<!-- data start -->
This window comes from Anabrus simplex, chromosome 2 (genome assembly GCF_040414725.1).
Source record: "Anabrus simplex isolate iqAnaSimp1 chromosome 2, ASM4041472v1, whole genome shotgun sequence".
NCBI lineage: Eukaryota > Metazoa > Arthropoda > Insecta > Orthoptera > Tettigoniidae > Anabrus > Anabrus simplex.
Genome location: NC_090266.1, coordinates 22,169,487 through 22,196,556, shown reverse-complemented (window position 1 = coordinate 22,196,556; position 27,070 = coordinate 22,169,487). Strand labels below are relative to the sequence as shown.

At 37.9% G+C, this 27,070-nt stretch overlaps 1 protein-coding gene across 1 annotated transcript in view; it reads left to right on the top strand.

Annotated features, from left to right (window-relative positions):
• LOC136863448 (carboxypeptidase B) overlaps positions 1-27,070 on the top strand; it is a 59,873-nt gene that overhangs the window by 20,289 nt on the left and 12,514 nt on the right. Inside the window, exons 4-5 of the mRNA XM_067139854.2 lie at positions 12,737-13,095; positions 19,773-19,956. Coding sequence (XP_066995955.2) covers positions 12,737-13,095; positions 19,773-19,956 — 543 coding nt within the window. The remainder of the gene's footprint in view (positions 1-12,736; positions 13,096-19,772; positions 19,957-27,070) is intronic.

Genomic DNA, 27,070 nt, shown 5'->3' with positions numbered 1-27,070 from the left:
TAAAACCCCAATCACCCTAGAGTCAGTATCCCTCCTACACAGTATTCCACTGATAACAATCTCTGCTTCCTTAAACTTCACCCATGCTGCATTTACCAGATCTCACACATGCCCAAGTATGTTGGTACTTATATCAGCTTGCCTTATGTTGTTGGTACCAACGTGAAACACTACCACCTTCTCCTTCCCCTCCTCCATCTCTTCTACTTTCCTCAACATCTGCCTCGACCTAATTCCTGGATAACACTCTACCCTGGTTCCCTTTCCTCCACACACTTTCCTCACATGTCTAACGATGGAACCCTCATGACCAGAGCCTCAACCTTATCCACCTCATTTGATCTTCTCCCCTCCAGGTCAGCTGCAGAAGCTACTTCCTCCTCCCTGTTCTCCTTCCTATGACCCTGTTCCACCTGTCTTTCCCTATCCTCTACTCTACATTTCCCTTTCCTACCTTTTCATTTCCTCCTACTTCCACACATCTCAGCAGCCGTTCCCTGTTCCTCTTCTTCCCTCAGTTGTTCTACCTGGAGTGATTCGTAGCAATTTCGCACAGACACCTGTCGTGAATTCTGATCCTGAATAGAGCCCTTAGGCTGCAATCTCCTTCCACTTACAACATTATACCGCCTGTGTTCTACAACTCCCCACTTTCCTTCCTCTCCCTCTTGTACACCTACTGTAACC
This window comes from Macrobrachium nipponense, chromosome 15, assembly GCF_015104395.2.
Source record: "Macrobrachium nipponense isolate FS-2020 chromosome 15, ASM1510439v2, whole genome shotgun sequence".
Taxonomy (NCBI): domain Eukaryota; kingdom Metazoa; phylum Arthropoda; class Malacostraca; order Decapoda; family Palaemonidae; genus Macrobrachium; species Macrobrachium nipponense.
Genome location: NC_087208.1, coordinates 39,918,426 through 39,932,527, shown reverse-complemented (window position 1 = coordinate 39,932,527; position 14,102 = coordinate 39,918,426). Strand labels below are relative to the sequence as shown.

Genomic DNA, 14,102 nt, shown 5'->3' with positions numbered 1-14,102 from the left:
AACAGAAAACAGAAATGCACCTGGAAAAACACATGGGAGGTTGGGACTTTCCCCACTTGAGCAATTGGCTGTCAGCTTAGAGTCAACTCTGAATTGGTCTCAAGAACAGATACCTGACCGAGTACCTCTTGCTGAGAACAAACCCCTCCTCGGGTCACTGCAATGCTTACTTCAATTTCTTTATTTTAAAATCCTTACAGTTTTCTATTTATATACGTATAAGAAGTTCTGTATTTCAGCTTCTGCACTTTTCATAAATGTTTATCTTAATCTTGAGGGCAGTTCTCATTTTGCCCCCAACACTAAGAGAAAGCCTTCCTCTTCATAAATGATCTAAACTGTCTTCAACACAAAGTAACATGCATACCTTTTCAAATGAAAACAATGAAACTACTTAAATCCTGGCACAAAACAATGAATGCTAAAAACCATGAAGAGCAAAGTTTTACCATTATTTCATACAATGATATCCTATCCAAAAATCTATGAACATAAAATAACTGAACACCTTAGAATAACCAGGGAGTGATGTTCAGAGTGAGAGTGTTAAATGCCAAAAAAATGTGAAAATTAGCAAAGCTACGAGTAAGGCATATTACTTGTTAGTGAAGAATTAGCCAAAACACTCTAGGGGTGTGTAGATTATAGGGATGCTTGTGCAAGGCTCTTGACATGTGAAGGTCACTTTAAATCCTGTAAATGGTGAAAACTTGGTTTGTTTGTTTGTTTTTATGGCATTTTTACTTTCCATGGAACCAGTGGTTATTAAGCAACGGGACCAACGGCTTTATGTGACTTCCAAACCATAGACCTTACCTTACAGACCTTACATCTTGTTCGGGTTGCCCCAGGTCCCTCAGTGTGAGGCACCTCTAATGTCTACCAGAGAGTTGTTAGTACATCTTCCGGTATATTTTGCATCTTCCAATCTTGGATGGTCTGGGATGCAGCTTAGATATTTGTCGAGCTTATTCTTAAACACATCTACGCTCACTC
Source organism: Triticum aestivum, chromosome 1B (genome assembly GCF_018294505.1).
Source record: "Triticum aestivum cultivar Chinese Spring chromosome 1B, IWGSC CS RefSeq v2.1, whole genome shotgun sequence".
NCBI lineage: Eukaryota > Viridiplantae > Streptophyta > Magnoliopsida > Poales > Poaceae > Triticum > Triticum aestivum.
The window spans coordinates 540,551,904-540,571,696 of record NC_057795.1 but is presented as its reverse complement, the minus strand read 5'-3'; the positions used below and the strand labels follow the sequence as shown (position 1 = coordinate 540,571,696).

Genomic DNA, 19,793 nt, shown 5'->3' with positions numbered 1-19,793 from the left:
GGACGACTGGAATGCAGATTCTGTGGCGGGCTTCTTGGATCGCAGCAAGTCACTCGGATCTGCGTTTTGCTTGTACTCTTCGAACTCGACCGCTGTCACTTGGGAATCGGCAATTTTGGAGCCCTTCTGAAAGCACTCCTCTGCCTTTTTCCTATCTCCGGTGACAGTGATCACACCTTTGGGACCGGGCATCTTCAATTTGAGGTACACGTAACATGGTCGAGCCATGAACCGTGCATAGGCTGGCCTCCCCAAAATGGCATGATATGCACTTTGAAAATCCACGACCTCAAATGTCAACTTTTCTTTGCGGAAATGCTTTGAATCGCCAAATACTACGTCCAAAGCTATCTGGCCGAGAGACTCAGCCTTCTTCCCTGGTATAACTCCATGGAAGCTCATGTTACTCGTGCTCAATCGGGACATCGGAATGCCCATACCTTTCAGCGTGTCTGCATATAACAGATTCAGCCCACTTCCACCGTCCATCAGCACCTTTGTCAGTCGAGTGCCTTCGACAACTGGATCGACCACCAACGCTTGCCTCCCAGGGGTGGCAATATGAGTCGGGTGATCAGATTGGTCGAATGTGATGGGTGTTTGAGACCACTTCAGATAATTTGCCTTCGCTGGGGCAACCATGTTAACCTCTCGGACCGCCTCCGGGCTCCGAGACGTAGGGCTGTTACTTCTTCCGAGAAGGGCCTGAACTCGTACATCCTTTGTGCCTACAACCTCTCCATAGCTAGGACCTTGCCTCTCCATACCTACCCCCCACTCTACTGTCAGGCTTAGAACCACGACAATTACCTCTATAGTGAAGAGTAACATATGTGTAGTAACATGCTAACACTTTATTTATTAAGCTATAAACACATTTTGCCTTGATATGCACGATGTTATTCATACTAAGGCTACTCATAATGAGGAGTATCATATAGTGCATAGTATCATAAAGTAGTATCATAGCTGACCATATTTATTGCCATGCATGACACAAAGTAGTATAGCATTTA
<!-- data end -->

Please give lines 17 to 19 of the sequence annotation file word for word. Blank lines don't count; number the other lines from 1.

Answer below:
Source record: "Triticum aestivum cultivar Chinese Spring chromosome 1B, IWGSC CS RefSeq v2.1, whole genome shotgun sequence".
NCBI lineage: Eukaryota > Viridiplantae > Streptophyta > Magnoliopsida > Poales > Poaceae > Triticum > Triticum aestivum.
The window spans coordinates 540,551,904-540,571,696 of record NC_057795.1 but is presented as its reverse complement, the minus strand read 5'-3'; the positions used below and the strand labels follow the sequence as shown (position 1 = coordinate 540,571,696).